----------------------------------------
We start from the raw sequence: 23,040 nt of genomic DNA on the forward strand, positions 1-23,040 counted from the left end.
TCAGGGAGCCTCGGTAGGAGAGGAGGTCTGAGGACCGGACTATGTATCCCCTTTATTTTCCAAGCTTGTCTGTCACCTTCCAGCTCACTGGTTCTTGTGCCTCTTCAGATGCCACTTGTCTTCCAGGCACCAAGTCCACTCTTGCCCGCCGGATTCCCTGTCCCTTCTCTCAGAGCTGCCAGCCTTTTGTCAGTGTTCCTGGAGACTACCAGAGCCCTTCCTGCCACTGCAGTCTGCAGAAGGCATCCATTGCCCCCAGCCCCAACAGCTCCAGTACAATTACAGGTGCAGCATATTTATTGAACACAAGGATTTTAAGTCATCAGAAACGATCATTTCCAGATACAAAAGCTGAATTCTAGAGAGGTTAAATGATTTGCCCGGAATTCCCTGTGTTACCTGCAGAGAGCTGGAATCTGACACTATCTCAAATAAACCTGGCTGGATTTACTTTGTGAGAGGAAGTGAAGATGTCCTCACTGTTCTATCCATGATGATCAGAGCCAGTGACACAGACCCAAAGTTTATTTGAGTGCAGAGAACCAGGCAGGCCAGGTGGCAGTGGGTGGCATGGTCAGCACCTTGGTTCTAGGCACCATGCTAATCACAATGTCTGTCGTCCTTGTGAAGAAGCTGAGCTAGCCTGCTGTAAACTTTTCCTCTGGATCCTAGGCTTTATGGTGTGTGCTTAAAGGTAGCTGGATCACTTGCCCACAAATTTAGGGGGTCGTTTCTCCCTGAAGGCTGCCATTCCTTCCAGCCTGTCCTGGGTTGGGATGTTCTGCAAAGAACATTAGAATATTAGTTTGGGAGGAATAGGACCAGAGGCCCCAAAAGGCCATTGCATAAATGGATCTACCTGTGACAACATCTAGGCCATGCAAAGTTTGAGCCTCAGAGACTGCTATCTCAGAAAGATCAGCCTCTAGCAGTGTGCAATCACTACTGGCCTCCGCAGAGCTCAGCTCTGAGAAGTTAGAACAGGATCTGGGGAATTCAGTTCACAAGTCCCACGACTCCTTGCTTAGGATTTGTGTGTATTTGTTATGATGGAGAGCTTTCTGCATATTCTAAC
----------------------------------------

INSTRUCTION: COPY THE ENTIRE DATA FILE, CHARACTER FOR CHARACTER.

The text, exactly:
We start from the raw sequence: 23,040 nt of genomic DNA on the forward strand, positions 1-23,040 counted from the left end.
TCAGGGAGCCTCGGTAGGAGAGGAGGTCTGAGGACCGGACTATGTATCCCCTTTATTTTCCAAGCTTGTCTGTCACCTTCCAGCTCACTGGTTCTTGTGCCTCTTCAGATGCCACTTGTCTTCCAGGCACCAAGTCCACTCTTGCCCGCCGGATTCCCTGTCCCTTCTCTCAGAGCTGCCAGCCTTTTGTCAGTGTTCCTGGAGACTACCAGAGCCCTTCCTGCCACTGCAGTCTGCAGAAGGCATCCATTGCCCCCAGCCCCAACAGCTCCAGTACAATTACAGGTGCAGCATATTTATTGAACACAAGGATTTTAAGTCATCAGAAACGATCATTTCCAGATACAAAAGCTGAATTCTAGAGAGGTTAAATGATTTGCCCGGAATTCCCTGTGTTACCTGCAGAGAGCTGGAATCTGACACTATCTCAAATAAACCTGGCTGGATTTACTTTGTGAGAGGAAGTGAAGATGTCCTCACTGTTCTATCCATGATGATCAGAGCCAGTGACACAGACCCAAAGTTTATTTGAGTGCAGAGAACCAGGCAGGCCAGGTGGCAGTGGGTGGCATGGTCAGCACCTTGGTTCTAGGCACCATGCTAATCACAATGTCTGTCGTCCTTGTGAAGAAGCTGAGCTAGCCTGCTGTAAACTTTTCCTCTGGATCCTAGGCTTTATGGTGTGTGCTTAAAGGTAGCTGGATCACTTGCCCACAAATTTAGGGGGTCGTTTCTCCCTGAAGGCTGCCATTCCTTCCAGCCTGTCCTGGGTTGGGATGTTCTGCAAAGAACATTAGAATATTAGTTTGGGAGGAATAGGACCAGAGGCCCCAAAAGGCCATTGCATAAATGGATCTACCTGTGACAACATCTAGGCCATGCAAAGTTTGAGCCTCAGAGACTGCTATCTCAGAAAGATCAGCCTCTAGCAGTGTGCAATCACTACTGGCCTCCGCAGAGCTCAGCTCTGAGAAGTTAGAACAGGATCTGGGGAATTCAGTTCACAAGTCCCACGACTCCTTGCTTAGGATTTGTGTGTATTTGTTATGATGGAGAGCTTTCTGCATATTCTAAC